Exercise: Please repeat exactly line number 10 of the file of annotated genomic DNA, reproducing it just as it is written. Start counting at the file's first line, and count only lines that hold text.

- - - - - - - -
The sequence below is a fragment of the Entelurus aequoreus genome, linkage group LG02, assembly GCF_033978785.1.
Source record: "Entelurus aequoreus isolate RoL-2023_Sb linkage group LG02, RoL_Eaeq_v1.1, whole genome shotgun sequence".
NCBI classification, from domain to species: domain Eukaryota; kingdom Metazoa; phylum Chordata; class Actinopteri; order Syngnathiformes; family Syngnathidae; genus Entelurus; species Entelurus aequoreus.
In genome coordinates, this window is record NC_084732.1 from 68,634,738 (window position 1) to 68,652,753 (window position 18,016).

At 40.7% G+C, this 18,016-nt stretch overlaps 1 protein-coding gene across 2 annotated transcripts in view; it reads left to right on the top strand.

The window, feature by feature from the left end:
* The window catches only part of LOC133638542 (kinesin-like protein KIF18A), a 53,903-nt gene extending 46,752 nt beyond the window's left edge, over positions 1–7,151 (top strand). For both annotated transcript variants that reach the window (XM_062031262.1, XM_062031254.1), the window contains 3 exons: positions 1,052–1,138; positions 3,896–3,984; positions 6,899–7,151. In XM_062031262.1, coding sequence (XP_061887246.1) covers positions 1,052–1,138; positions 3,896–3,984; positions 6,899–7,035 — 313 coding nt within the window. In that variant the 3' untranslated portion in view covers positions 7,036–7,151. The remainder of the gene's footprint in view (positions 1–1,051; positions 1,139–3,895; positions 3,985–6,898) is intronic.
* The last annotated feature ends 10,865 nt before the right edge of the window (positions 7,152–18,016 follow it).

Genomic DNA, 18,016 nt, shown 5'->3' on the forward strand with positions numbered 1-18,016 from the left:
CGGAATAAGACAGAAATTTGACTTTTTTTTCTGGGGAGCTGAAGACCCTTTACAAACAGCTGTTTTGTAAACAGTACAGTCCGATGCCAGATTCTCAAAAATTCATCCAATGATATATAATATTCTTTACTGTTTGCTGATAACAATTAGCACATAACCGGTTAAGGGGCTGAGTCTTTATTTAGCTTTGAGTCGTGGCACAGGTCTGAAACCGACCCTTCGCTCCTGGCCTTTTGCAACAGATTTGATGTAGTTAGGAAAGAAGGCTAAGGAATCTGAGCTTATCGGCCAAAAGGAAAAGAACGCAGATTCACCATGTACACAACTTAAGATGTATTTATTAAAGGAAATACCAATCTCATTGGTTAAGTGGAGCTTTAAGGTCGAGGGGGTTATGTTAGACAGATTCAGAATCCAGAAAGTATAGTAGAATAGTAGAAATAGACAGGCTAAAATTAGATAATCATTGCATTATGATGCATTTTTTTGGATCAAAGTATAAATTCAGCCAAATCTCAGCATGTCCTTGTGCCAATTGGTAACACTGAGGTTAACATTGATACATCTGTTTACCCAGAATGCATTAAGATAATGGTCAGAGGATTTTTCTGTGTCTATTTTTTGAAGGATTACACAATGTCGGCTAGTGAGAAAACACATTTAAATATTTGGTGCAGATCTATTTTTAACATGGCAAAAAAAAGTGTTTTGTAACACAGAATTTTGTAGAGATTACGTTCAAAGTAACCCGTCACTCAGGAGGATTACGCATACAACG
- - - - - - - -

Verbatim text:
CGGAATAAGACAGAAATTTGACTTTTTTTTCTGGGGAGCTGAAGACCCTTTACAAACAGCTGTTTTGTAAACAGTACAGTCCGATGCCAGATTCTCAAAAATTCATCCAATGATATATAATATTCTTTACTGTTTGCTGATAACAATTAGCACATAACCGGTTAAGGGGCTGAGTCTTTATTTAGCTTTGAGTCGTGGCACAGGTCTGAAACCGACCCTTCGCTCCTGGCCTTTTGCAACAGATTTGATGTAGTTAGGAAAGAAGGCTAAGGAATCTGAGCTTATCGGCCAAAAGGAAAAGAACGCAGATTCACCATGTACACAACTTAAGATGTATTTATTAAAGGAAATACCAATCTCATTGGTTAAGTGGAGCTTTAAGGTCGAGGGGGTTATGTTAGACAGATTCAGAATCCAGAAAGTATAGTAGAATAGTAGAAATAGACAGGCTAAAATTAGATAATCATTGCATTATGATGCATTTTTTTGGATCAAAGTATAAATTCAGCCAAATCTCAGCATGTCCTTGTGCCAATTGGTAACACTGAGGTTAACATTGATACATCTGTTTACCCAGAATGCATTAAGATAATGGTCAGAGGATTTTTCTGTGTCTATTTTTTGAAGGATTACACAATGTCGGCTAGTGAGAAAACACATTTAAATATTTGGTGCAGATCTATTTTTAACATGGCAAAAAAAAGTGTTTTGTAACACAGAATTTTGTAGAGATTACGTTCAAAGTAACCCGTCACTCAGGAGGATTACGCATACAACG